Another theory is that there was no explosion at all, but that species had been evolving at a slow and steady rate all along and we simply lack the fossil evidence to show this.

    As for bacteria, the reason they survived so long is because of their enormous adaptability and incredibly short generation times - one experiment shows 50,000 generations in just 22 years. Natural selection can act on them very quickly and produce sturdy bacteria that survive regardless of any explosion of life or change in conditions.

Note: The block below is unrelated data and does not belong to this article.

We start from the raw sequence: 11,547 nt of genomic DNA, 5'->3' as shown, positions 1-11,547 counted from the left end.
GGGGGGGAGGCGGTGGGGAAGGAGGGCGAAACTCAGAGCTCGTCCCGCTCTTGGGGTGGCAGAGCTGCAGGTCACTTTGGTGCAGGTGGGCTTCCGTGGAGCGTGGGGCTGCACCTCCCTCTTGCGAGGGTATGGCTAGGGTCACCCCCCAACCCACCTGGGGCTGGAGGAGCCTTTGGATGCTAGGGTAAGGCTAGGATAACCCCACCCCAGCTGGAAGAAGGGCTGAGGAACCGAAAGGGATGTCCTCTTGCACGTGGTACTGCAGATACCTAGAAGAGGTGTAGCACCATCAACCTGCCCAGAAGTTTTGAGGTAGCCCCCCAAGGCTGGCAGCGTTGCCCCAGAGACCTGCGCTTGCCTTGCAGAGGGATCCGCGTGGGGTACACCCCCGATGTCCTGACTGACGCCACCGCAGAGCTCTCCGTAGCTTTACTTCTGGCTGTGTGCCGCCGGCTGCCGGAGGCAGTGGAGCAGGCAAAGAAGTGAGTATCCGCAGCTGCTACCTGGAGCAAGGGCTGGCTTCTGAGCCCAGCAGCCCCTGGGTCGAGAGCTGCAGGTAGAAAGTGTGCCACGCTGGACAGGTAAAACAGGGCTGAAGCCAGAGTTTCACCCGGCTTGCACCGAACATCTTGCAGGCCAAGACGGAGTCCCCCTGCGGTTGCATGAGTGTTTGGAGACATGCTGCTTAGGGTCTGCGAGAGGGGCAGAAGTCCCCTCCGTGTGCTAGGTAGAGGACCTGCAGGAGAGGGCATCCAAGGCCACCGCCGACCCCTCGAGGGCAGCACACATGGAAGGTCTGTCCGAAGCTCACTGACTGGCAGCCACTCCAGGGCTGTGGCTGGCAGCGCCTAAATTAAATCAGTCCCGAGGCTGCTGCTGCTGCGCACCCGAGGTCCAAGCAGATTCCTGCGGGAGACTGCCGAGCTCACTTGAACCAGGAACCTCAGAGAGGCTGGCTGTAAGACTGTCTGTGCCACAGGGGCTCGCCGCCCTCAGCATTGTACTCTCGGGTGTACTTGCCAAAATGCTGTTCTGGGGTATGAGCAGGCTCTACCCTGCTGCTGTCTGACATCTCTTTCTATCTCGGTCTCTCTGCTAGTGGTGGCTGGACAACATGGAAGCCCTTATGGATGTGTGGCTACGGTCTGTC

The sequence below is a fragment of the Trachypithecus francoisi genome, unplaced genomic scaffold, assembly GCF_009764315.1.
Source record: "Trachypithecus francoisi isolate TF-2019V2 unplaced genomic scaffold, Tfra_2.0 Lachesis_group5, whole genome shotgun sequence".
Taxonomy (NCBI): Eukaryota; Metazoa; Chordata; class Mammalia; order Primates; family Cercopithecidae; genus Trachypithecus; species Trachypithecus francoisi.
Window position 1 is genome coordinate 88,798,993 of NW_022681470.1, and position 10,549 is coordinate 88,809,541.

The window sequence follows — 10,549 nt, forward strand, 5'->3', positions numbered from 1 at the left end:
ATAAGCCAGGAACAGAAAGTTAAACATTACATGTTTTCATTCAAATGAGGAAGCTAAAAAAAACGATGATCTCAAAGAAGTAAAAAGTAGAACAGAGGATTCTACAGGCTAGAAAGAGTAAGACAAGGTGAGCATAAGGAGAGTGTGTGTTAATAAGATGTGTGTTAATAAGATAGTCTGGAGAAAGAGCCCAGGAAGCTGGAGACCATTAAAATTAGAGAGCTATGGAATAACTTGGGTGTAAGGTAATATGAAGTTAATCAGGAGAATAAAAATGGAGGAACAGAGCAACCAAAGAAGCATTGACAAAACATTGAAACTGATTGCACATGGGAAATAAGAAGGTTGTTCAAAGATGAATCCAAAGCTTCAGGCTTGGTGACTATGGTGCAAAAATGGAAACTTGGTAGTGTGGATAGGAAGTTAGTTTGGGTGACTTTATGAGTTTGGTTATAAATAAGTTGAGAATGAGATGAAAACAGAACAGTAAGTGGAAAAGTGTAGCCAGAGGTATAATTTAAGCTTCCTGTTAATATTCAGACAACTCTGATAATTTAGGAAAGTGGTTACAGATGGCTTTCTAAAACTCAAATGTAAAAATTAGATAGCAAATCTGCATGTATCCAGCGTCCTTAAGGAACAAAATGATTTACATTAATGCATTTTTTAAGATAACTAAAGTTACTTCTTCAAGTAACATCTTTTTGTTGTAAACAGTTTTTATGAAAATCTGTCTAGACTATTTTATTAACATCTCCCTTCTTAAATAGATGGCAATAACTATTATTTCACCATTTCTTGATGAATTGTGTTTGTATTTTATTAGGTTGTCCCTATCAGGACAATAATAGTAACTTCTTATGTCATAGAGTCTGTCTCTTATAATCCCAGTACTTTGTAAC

fossil museum:

    generation statistic: